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Authentically Alternative Series: © 4 Different Ways to “Tie The Knot”

Authentically Alternative Series : 

Alternative handfastings: as the Alternative Celebrant , I am always excited when I discover an alternative way to look at, create, or dress up a celebration.

I aim to live my life as authentically as possible and I love to share my joy in the alternative, and the ‘ordinarily extraordinary

What is Handfasting?

handmade handfasting cords by Cabbage White FashionHand Fasting is an ancient tradition thought to originally link to betrothal rather than marriage; it is an ancient Celtic/Druid ritual symbolising the joining together of two people and almost certainly is where the phrases “Tying the Knot” and “Bound for Life” originate.

These days it is becoming increasingly popular in alternative wedding ceremonies led by celebrants.

There is no one correct way to perform a hand fasting and no specific material recommended.  Some people use cord, some ribbons, others, lengths of material meaningful to them.  You can make your own cords, buy off the shelf or find a local artisan who will make some especially for you incorporating bits and bobs that are meaningful to you: lucky charms, buttons, bits of lace from your grandmother, your late fathers favourite tie.

Alternative Handfasting (1): Tying an eternity knot:

This would typically involve 3 cords (ribbons or lengths of fabric). The couple hold each others wrists so they are touching each others pulse.  The 3 cords  (each about 2m in length) are laid over their joined hands.  this can be done by the celebrant or a member of the wedding party.  Perhaps a way to involve older kids.

The first two cords symbolise each of the two families joining together and welcome the other in, the 3rd symbolises their joint life going into the future.  Whilst this is happening you may wish your celebrant to talk about your relationship and your unique love story.

The celebrant (or a guest ) will then hold each end of the set of 3 cords in each of their hands.  holding one length the other is passed over the hand holding them, back under and then through the centre where the cords rest on the joined hands.   This is a good point for the couple to exchange their vows.

The celebrant then hands one set of cords to each of the couple who then separate and remove their other hand from the knot whilst pulling the knot together to form an infinity symbol signifying your eternal love for each other

Alternative Handfasting (2): Involving your congregation, family and friends:

As I specialise in micro-weddings and elopements it is possible to involve all your guests in the ceremony .  One way of doing this is through a hand fasting / ring warming combination  ceremony.

The couple hold their rings in the palms of their right hands and hold hands as if shaking them.  One partner places their left hand on top and the other underneath to symbolise protect and support.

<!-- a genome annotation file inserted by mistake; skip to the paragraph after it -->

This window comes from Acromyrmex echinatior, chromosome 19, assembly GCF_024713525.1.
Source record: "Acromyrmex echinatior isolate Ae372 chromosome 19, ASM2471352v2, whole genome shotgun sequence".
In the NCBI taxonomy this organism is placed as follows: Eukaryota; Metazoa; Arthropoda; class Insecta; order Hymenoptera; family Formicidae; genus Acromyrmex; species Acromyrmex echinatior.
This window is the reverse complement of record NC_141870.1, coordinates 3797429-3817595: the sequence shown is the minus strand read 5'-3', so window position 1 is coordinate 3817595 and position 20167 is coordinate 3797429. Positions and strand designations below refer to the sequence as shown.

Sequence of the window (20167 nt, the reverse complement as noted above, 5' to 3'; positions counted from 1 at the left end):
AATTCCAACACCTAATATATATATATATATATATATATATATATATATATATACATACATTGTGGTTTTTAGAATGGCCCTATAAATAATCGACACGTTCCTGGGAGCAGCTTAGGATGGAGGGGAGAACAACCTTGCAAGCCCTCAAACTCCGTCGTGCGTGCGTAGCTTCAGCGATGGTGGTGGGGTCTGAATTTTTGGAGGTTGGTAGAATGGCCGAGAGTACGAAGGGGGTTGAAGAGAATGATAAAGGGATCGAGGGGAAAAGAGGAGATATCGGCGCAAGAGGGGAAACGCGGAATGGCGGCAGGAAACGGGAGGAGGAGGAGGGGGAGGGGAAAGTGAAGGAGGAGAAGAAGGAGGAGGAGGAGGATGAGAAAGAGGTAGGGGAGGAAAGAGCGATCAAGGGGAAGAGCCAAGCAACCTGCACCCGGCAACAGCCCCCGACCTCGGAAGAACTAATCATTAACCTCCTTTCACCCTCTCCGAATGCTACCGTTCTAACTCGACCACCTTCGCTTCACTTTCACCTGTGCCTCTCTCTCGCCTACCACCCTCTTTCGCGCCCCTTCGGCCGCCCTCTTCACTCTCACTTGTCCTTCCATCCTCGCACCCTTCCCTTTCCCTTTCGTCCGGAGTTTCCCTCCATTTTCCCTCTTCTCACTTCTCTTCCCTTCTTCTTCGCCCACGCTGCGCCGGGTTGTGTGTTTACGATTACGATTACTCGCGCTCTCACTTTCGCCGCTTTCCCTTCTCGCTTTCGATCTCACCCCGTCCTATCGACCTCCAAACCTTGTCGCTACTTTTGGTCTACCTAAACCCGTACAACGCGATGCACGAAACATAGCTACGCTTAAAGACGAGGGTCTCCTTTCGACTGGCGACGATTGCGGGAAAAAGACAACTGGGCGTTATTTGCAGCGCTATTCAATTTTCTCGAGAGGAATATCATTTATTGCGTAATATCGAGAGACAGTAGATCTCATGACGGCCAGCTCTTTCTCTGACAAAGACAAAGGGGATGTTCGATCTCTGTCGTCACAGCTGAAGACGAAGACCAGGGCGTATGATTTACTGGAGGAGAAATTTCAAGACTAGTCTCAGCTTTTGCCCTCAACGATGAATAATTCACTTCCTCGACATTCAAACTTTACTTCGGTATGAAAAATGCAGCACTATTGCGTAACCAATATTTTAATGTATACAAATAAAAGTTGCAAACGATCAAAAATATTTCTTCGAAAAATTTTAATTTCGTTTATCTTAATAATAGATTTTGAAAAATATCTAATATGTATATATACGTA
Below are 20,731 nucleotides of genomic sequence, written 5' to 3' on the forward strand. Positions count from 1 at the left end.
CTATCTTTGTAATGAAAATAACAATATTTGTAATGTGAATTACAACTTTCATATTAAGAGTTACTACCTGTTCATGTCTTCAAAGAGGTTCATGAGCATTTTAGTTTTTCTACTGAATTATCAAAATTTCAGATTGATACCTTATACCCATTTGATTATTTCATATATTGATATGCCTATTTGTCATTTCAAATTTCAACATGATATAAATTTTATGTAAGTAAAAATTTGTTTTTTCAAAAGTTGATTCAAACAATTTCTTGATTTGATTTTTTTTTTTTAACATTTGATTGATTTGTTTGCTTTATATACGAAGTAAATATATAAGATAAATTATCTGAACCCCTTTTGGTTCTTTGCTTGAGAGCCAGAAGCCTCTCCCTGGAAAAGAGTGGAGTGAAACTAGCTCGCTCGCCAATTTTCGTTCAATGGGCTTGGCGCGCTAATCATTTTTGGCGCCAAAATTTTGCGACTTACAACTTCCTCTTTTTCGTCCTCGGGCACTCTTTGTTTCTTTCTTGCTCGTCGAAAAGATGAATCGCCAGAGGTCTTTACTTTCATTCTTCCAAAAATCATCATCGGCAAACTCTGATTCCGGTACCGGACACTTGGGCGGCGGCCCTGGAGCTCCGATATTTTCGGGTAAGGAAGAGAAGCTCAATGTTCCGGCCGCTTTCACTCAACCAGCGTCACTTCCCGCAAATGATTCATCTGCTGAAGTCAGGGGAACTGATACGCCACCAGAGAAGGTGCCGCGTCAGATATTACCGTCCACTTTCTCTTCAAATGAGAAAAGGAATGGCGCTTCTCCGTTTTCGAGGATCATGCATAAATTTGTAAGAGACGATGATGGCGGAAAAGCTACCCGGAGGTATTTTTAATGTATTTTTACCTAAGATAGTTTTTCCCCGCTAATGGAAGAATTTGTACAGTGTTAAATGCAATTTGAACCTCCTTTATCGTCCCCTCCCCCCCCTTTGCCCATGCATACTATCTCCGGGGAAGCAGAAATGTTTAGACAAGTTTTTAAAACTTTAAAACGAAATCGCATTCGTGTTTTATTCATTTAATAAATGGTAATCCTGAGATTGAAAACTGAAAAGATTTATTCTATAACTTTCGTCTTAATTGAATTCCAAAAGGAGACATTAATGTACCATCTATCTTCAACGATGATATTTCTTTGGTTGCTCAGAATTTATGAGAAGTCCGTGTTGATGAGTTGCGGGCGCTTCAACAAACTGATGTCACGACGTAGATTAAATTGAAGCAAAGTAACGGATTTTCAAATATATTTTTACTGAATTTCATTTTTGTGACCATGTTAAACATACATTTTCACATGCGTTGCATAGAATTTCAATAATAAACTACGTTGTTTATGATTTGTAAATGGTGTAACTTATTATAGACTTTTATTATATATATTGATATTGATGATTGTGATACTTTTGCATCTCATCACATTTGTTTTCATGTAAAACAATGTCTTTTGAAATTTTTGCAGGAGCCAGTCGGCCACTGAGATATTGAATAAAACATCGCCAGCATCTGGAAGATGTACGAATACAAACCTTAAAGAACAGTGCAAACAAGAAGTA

Each guest in turn places a length of ribbon over your joined hands and can, if they wish, say a few warm wishes.  The Celebrant or members of your family then tie the ribbons together, by gathering both sets of lengths.  first they tie a simple knot underneath the hands to symbolise one partners love for the other.  Finally a third knot to symbolise the new chapter of their life together and the love and support they have from all those gathered   The hands are then removed.

After all the guests have blessed the rings with their length of ribbon the couple remove their hands and place the rings on each others fingers.

At which point the couple say their vows is entirely up to them.  Whilst holding hands still following each knot tying, or afterwards once they slip on the rings.

Alternative Handfasting (3): Tying the knot

I love this one as not only is it simple and beautifully symbolic but it is a way of taking precious old memories and absent friends and involving them in your celebration of love.  The idea is to have two pieces of fabric… ; they can be anything:  a piece of an old dress belonging to you or an absent friend; and old tie;  part or a baby blanket or  some extra fabric from your wedding dress.  Whatever you chose each piece symbolises each of the couple.

The couple join both hands one palms up the other palms down.  the first piece of fabric is placed in the left thump of the front upturned palm and then draped over the hands to the other upturned thumb. The second is placed in the right thumb of the top hand taken over that hand and under the arms to the other thumb.  both joined hands are then slid out of the fabric as the couple hold all the ends and can then raise the knot to the congregation to demonstrate that they have, indeed “tied the knot”

Alternative Handfasting (4): Red String of Fate

This is a a very sweet and simple idea, based on Chinese and Japanese legend. According to the Chinese myth, the gods tie a red cord around the ankles of those that are to meet one another in a certain situation or help each other in a certain way.  Often, in Japanese culture, it is thought to be tied around the little finger.   Using a single red ribbon,  in turn you tie each end around the others little finger as you say vows. You will then link these fingers to make a joint vow of your unity to each other.  Connected by the red thread, you are destined lovers, regardless of time, place, or circumstances. This magical cord may stretch or tangle, but never break.

 

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© content is copyright to me, Bernice Benton, The Alternative Celebrant.  If you use my copy please let me know, credit me and link back to this page

 

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